woodburning stoves, log-splitters, awnings, decking,
terracotta bricks and strange long-handled
shovels with blades like the ace of spades.
You settle for a multipack of cross-head screws.
And two packs of tricky clips, because, who knows,
you might just open up a bistro. And two checked
plastic tablecloths. For the clips.
Finally, something seasonal.
I don’t know about you, but I can never quite figure out the business of the round-robin Christmas message that tells you in immense detail how various nephews and nieces and grandchildren (they all have names like Peregrine, and Beatrice, and Barnaby, and Allegra, and Dominic) had a topping gap year in Peru before starting their degree at Balliol or St Andrews, and Gran is chugging along after her triple bypass and new hips, and Will or Charles has finally been promoted and so on.
So for years in our house we’ve looked forward to a Christmas card from one of my oldest friends who I met when he was doing Classics at our university and then followed in his father’s footsteps as an HGV driver for the next 40+ years. Like the rest of us, he knows that families are complicated and occasionally dysfunctional, and bear little resemblance to to the colour supplement accounts of the round-robin writers.Any way, his card arrived today with an apology for not writing his roundup of the year. He says it’ll make him too angry. So. Here’s my tribute to him, and to all “normal” families everywhere…a pastiche and compendium of his cards over the years.
It has not been the best year
The campervan broke down in the Cheviot.
I have sourced a gearbox from a scrappers
up in Tamworth but he says I’ll have to get it out
myself. As I wrote last Xmas, the eldest has moved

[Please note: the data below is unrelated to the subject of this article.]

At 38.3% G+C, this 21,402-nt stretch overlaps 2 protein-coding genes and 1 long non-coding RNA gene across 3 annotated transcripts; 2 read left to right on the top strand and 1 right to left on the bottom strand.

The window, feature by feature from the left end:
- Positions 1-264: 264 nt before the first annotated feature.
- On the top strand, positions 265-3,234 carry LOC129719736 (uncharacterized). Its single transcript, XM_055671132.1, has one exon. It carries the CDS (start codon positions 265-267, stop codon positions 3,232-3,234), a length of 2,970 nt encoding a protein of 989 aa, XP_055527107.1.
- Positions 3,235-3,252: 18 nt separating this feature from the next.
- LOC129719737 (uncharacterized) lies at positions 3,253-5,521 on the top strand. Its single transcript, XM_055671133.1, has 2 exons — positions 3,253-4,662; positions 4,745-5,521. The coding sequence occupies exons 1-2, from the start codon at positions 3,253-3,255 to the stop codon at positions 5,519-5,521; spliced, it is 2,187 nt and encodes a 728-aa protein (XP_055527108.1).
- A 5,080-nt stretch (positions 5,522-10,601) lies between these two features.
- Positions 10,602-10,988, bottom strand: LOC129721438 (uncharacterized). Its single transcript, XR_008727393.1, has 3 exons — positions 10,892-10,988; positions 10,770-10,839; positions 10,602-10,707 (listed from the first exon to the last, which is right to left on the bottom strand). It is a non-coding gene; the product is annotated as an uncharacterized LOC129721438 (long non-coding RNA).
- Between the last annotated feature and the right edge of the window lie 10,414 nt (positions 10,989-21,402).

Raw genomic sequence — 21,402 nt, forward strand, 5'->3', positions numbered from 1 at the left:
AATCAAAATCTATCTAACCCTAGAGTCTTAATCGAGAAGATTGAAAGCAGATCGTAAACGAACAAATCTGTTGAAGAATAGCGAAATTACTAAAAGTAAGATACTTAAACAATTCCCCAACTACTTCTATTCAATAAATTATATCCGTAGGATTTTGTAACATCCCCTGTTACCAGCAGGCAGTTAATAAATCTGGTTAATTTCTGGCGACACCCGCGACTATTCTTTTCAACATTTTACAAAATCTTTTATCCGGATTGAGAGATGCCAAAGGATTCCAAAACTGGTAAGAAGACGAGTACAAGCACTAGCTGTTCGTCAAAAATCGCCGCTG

to Blyth, but her daughter’s still a handful
and glassed a para in a bar in Guisborough where
her boyfriend just got done for dealing. Apparently
it was a row about the jukebox. I know. Don’t ask.
I’ve lost touch with Anthony’s boy, who, we think,
has moved to Essex. The chap whose house
he worked on got arrested. Turns out he torched
this dealer’s house outside Sunderland. Forgot
to check if it was empty first, so he’s up
for manslaughter, and Anthony’s Wayne
has had to do a runner, since the dealer’s mates
are serious lads from Hartlepool who think our Wayne’s
the one who bought the parafin, and maybe he did.
What can you do? On the love front, the widow
I wrote you about last Xmas, the millionaire,
well, she wasn’t up for naturism, so I had to
kick her into touch. A shame. The back continues
playing up, but 50 years of HGVs, well
what can you expect. I miss the reading though.
Last thing I read , a Life of Palmerstone.
Left it in a tranner up the Edgeware Road.
Never finished it. The home brew keeps me busy.
That, and the veggie patch. My best regards
to your beautiful wife. Will write again
next Christmas and hope to have better news.
Keep your chin up.
I’m hoping to write about a couple of collections that have excited me lately. Before Christmas would be good. See you then.